Powerful microscope provides new focus for sciences
With a grant from the National Science Foundation (NSF), Lewis & Clark has acquired a laser scanning confocal microscope for research use by students and faculty in the biology, chemistry, and physics departments.
The Zeiss LSM 710—a powerful, highly specialized microscope—will allow users to image living cells and other small structures at high resolution and deep within a living organism for extended periods of time. Labs in all three departments will now be able to ask and address research questions at a deeper level than ever before.
“Science faculty are already designing specific new components for teaching labs that will use the new microscope,” Assistant Professor of Biology Tamily Weissman-Unni said. “Beyond experiencing its integration into coursework, students will also be able to use the microscope for collaborative research projects with faculty.”
The microscope will initially be incorporated into advanced science courses, though there are plans to expand its presence into introductory biology courses for nonmajors as well as a potential first-year core course that would explore the connections between art and biology. Weissman-Unni hopes that the microscope’s advanced imaging capabilities will impact students who may not have otherwise chosen to take courses in science. This hope also applies to high school students from underrepresented demographics in science: they will have the opportunity to use the new equipment as a part of Lewis & Clark’s HHMI-funded summer program.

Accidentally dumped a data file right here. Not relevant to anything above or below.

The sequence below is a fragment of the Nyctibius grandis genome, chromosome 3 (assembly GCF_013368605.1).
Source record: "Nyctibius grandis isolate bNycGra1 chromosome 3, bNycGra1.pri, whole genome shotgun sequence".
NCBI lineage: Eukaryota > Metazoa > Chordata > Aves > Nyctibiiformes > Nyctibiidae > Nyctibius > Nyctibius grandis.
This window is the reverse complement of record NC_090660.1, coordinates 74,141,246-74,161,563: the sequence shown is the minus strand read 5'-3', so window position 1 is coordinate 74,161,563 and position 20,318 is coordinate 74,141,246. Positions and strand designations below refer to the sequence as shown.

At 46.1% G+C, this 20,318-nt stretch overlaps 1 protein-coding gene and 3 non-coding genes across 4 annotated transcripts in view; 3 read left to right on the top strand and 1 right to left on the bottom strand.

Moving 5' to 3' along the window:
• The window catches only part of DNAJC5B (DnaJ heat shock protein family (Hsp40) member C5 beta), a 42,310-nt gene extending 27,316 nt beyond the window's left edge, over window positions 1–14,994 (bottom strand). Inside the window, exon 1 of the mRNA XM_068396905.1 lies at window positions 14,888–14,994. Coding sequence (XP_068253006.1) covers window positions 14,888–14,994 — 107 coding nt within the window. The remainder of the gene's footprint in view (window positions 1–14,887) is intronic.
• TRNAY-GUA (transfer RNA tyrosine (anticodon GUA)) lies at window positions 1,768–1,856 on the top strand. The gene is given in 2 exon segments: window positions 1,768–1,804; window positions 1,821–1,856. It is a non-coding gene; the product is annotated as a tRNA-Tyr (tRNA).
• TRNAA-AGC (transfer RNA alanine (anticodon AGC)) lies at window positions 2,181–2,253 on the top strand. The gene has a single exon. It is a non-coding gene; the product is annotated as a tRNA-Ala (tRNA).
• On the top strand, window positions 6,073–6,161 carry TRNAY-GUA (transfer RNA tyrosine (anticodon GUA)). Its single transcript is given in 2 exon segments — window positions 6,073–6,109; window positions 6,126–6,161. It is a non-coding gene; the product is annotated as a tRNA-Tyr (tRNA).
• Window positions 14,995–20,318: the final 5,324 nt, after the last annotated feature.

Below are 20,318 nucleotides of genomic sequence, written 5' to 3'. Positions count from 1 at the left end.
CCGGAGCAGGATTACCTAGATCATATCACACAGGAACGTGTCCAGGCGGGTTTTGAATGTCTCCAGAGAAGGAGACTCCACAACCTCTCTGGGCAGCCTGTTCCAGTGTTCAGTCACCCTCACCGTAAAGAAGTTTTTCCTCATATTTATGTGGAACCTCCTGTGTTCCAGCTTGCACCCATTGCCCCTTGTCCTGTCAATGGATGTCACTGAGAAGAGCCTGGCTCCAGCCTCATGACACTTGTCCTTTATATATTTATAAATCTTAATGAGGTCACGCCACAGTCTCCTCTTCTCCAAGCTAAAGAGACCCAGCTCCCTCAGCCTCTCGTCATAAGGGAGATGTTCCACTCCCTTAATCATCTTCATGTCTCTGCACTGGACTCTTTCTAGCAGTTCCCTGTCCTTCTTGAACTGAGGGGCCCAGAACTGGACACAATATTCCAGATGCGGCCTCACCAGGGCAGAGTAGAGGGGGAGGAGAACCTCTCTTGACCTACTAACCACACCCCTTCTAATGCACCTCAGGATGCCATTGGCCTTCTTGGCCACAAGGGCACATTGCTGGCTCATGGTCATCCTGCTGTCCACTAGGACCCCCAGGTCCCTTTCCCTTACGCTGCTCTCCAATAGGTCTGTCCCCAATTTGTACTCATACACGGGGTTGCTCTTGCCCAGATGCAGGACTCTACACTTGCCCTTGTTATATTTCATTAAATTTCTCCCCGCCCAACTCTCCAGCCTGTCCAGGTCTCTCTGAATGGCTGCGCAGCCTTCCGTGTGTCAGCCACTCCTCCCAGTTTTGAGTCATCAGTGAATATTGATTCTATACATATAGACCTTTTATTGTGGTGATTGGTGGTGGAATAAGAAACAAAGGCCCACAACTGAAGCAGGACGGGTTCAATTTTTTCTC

In 2012, only about 25 percent of proposals to the NSF for grants such as this were successful. Weissman-Unni believes that Lewis & Clark’s success on this front is due largely to the strength and diversity of faculty who proposed cutting-edge research that will be enabled by the new equipment and collaborated to demonstrate clear ideas about how the microscope would benefit students.
But above all, Weissman-Unni emphasized that the overlap of research and teaching at Lewis & Clark is an uncommon phenomenon. As a result of their contributions to original research, students have received more Goldwater Scholarships than students at any other private institution in Oregon since 2005.
In addition to lead investigator Weissman-Unni, the project’s principal investigators are Associate Professor of Biology Greg Hermann, Robert B. Pamplin Jr. Professor of Science Janis Lochner, Professor of Biology Deborah Lycan, Professor of Physics Bethe Scalettar, and Assistant Professor of Biology Norma Velazquez-Ulloa.
Katrina Staaf ’16 contributed to this story.